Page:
Airbags are in place in our vehicles to protect us, though sometimes they don't. Craig Swapp took us through potential dangers we face with our airbags and how we can protect ourselves for the future.
Airbags inflate immediately as the vehicle senses at impact from an accident and begin to deflate as soon as the driver or a passenger’s head or body makes contact with them. This design allows airbags to use the energy from a car accident to protect those inside the vehicle, to prevent whiplash off of the airbag.
Takata airbags have had multiple recalls. According to estimates from the NHTSA, as of December 2019, an incredible 65-70 million vehicles have been recalled. Nationwide recalls began in late 2014 and have continued with more vehicles being recalled through 2019.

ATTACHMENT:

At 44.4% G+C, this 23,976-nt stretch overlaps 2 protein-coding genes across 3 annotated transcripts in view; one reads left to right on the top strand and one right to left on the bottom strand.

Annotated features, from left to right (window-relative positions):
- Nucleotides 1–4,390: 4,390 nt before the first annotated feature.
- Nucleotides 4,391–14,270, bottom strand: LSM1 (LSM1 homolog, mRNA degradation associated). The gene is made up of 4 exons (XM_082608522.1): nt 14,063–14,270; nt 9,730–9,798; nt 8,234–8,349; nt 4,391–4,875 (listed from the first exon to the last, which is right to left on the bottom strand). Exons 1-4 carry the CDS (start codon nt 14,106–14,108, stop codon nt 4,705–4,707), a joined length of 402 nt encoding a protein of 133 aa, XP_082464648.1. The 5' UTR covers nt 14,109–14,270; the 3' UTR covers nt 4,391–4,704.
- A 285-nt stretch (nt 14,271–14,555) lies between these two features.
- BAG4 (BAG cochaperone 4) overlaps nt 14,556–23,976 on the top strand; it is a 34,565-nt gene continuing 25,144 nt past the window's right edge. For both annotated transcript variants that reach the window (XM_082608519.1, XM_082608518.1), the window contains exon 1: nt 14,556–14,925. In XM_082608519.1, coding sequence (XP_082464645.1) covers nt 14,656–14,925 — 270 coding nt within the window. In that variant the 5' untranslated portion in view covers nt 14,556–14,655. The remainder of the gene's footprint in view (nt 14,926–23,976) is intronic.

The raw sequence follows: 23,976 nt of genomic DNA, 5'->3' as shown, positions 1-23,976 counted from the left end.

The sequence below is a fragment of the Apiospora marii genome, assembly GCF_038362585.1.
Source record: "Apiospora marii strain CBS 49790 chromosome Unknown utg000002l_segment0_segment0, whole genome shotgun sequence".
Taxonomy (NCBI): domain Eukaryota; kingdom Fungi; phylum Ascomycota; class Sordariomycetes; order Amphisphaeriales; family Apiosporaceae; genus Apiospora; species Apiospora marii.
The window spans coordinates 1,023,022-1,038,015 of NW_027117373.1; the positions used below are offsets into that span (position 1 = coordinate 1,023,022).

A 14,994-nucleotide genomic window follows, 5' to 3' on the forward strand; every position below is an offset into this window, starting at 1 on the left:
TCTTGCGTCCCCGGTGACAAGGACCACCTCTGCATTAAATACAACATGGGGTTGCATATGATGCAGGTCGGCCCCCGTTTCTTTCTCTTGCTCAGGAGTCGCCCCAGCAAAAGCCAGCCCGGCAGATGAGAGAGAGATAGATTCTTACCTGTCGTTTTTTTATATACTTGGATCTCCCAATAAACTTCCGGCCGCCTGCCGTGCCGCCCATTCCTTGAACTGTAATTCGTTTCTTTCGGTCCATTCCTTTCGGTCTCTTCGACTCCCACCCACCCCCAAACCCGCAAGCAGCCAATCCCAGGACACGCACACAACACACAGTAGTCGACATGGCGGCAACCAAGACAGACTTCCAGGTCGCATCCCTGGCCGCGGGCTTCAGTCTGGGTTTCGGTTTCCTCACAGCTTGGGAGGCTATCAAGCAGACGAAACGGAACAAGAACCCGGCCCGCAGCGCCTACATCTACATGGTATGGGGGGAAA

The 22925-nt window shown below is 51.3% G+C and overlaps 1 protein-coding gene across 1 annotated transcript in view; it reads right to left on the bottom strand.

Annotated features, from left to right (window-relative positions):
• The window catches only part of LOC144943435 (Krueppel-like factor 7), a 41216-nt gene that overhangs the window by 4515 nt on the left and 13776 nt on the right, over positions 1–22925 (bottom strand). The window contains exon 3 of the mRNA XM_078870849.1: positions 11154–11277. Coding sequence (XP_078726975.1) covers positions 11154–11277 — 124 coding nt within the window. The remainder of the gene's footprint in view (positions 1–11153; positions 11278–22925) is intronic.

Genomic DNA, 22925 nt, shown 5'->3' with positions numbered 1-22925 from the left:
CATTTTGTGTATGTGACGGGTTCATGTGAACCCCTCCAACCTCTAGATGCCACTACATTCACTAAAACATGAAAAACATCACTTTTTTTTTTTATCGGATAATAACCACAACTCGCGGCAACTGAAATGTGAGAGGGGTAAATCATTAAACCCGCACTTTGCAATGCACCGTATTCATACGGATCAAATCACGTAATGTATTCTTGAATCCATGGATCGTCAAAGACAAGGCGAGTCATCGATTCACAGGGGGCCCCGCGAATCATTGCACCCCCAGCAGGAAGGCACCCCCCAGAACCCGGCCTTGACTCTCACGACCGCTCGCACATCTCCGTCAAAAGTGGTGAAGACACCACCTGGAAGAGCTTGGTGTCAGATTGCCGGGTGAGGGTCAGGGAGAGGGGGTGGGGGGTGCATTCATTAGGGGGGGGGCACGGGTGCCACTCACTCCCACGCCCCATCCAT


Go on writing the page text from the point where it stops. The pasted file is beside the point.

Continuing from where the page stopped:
If the airbags have long-term exposure to high heat and humidity, they can cause these Takata airbags to explode when deployed. As we explained earlier, airbags deploy as soon as the car senses an impact from an accident.
Faulty Takata airbags were used by nearly all carmakers. The recalls affect models from 2000-2017. That doesn’t mean every single vehicle made in that period has the faulty airbags, but if your vehicle year falls in that time, it’s worth checking out.
The best way to check if your vehicle has been affected visit: Nhtsa.gov/recalls and enter your vehicle’s VIN.